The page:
This is guided studio time for the students to take what they have learned in their courses and apply it within their own studio practice. Working with different materials and their own design concepts, students will be encouraged to create their own processes and methodologies while documenting them through film, video, photography, collage, journals, blogs or whatever works for them. Faculty will act in an advisory capacity and students will be marked on the quality of their process documentation at regular intervals throughout the second semester.
This course is an introduction to the fundamental techniques of glassblowing. Students will learn to gather, shape and blow hot glass. Through technical exercises, assignments, practice and exploration students will learn to form glass using heat, gravity, centrifugal force and tools to consistently repeat a series of specific forms. Selected forms will range from functional to non-functional vessels as blown or solid worked objects. Students will also be introduced to the proper use of the equipment and safety procedures in the hot glass studio.
This course is an introduction to the basic processes exploiting the malleability of metals used in jewellery arts. Students will have the opportunity to explore the wealth of options available in creating objects with volume and form. Through technical exercises and personal exploration, students will be able to form metal through a series of different techniques. Design principles will be integrated into course activity in order to help students explore the problems of form and function. Starting with sheet or square stock, they will use the techniques introduced in the course to build on and enhance objects of their own design.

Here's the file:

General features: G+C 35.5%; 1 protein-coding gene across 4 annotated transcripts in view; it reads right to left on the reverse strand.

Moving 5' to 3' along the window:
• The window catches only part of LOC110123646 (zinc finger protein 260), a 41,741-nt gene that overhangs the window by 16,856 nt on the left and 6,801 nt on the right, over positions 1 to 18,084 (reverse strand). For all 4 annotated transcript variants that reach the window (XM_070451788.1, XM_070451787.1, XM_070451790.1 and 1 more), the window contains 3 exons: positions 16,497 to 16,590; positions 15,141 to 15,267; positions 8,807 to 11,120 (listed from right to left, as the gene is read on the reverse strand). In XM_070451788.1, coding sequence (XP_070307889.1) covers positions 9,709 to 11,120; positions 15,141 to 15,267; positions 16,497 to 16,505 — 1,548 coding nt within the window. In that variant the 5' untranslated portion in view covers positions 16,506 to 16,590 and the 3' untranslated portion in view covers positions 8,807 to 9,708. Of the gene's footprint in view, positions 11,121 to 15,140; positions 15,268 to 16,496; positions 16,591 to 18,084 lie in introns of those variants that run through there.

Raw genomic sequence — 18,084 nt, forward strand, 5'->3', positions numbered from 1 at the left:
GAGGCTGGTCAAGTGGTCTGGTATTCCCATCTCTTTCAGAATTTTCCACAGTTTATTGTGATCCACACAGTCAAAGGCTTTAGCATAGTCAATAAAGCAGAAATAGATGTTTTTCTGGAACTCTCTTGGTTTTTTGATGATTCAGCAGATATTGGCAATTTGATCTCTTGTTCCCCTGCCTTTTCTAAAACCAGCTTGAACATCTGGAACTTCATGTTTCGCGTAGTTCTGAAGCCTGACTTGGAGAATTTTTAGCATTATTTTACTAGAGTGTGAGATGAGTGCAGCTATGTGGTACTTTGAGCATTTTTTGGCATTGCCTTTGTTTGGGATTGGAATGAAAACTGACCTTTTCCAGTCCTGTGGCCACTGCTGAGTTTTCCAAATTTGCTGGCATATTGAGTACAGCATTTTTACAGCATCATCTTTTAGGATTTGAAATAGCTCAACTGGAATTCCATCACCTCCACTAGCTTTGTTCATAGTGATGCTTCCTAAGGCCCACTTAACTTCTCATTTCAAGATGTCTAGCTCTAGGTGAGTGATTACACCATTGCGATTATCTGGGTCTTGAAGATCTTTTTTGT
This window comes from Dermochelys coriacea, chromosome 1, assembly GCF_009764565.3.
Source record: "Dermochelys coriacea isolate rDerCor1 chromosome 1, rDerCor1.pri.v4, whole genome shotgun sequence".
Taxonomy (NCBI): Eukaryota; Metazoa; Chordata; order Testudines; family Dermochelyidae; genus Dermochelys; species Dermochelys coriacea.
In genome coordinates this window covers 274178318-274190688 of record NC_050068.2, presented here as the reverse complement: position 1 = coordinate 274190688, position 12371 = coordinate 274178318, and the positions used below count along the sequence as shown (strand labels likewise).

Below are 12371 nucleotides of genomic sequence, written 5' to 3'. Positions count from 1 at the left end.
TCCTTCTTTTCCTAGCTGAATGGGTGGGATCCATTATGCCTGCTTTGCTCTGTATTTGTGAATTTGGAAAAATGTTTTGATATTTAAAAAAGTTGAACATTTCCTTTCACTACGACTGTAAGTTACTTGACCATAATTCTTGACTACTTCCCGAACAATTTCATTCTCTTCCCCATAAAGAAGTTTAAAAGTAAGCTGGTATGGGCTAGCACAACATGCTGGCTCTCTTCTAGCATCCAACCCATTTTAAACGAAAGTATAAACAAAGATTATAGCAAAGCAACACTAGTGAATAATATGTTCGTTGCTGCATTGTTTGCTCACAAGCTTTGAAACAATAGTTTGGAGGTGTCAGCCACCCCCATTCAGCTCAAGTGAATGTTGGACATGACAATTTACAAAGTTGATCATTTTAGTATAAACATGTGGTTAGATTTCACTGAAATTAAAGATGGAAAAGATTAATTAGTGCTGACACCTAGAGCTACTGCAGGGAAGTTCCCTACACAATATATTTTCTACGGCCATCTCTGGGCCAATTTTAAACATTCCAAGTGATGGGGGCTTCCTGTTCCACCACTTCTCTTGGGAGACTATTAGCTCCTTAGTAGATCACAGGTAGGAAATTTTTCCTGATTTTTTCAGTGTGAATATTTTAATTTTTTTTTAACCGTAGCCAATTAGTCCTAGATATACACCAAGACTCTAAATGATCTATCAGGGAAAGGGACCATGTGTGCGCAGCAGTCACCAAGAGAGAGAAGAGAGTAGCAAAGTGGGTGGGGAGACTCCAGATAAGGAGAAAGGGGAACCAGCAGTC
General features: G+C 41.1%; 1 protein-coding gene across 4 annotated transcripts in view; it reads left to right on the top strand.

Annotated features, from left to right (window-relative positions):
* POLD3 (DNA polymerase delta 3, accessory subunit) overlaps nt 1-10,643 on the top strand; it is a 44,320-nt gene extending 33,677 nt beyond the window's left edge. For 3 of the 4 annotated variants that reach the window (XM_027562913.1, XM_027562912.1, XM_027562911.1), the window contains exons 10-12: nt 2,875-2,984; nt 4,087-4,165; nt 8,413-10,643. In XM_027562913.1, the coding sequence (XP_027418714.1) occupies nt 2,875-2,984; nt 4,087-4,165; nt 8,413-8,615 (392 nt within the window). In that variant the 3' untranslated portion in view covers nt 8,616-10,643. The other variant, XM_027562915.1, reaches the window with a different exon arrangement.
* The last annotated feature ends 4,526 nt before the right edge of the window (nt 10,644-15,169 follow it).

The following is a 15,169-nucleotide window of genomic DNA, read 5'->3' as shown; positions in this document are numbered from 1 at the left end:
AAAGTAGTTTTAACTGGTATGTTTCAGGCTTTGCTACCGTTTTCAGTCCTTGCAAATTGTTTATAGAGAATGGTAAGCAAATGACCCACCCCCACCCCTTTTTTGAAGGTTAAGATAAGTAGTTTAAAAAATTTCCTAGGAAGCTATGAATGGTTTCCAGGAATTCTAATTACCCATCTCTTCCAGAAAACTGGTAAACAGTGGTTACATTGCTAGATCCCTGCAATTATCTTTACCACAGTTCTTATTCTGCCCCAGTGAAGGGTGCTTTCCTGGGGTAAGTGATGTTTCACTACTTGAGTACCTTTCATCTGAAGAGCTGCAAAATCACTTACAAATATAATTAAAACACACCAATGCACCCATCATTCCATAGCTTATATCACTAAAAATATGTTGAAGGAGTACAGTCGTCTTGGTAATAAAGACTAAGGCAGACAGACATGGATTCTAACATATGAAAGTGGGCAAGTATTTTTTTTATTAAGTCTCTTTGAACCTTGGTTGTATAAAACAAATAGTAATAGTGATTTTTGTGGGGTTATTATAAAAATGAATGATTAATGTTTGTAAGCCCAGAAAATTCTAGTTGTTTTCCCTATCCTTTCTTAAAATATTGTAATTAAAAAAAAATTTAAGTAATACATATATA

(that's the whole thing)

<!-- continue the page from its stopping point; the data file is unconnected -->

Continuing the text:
Typography is the art and technique of arranging type in order to make language visible. The arrangement of type involves the selection of typefaces, point size, line length, leading (line spacing), adjusting the spaces between groups of letters (tracking) and adjusting the space between pairs of letters (kerning). Until the Digital Age, typography was a specialized occupation. Digitization opened up typography to new generations of visual designers. Through this course, the students will learn the basics of typography and then attempt to design their own typeface using Illustrator, Type Tools and/or Fontographer or explore moving type in the form of motion graphics using Flash. The thoughtful skill of combining type and image is the designer's greatest communication tool.